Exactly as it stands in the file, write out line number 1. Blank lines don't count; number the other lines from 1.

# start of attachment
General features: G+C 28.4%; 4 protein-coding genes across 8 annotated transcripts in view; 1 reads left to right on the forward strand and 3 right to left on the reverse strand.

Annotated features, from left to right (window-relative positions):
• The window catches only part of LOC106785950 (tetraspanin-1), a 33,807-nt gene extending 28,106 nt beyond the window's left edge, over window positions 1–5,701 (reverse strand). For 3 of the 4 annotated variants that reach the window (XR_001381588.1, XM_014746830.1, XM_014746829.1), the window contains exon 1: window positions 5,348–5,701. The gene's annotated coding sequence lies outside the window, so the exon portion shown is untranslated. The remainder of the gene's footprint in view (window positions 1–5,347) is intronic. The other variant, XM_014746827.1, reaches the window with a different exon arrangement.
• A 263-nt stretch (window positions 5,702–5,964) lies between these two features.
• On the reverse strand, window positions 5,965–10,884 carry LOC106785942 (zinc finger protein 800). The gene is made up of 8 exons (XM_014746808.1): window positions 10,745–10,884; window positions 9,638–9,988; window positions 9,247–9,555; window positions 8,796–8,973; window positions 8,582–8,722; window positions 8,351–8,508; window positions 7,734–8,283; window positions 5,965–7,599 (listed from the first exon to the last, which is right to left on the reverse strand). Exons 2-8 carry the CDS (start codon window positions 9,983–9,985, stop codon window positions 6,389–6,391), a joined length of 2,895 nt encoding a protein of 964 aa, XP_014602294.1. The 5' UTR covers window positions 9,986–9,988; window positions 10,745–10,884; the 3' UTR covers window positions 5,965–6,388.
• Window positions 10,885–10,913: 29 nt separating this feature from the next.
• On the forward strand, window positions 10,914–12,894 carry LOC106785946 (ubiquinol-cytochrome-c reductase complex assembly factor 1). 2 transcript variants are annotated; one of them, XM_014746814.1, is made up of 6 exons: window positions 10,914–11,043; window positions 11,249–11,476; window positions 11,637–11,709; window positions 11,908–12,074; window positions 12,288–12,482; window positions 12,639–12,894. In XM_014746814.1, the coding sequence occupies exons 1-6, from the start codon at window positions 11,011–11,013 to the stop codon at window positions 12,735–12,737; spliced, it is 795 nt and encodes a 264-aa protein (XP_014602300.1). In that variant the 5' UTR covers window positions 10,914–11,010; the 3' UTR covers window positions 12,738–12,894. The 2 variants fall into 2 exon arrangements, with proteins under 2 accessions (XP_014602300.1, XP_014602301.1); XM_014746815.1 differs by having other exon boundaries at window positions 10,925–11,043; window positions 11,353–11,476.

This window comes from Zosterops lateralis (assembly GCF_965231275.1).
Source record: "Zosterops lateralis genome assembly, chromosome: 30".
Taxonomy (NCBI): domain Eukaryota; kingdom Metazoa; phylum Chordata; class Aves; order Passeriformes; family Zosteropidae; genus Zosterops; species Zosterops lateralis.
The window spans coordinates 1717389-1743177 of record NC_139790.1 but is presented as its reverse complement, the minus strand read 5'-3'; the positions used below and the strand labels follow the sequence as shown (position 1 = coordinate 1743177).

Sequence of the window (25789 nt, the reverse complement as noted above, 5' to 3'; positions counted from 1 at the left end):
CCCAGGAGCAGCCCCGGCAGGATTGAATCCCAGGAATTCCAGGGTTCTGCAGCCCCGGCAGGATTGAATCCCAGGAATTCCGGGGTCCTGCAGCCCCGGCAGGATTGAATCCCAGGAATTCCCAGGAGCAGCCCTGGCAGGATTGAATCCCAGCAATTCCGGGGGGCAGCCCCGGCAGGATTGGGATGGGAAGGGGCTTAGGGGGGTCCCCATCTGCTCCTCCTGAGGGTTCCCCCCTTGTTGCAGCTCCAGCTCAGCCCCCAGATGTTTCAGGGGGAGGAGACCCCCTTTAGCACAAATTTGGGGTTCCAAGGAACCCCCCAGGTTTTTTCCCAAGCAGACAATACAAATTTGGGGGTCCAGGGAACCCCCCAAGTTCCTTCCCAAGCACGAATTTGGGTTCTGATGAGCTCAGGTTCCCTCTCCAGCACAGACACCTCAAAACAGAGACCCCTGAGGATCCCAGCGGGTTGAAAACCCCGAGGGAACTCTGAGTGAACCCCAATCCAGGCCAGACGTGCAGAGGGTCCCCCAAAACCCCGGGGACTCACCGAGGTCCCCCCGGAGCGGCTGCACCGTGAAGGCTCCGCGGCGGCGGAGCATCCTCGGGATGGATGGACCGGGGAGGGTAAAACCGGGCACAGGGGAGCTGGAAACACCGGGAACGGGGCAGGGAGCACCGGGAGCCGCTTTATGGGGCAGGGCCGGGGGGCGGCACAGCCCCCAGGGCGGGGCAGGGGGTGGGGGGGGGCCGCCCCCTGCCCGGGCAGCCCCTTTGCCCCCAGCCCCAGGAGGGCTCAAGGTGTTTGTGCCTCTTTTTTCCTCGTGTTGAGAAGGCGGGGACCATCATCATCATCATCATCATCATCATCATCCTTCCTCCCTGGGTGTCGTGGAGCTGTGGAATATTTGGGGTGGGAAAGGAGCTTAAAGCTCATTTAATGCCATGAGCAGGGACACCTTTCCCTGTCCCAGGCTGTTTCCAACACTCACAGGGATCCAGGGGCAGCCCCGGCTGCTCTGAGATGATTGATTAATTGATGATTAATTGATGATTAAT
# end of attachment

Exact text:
General features: G+C 28.4%; 4 protein-coding genes across 8 annotated transcripts in view; 1 reads left to right on the forward strand and 3 right to left on the reverse strand.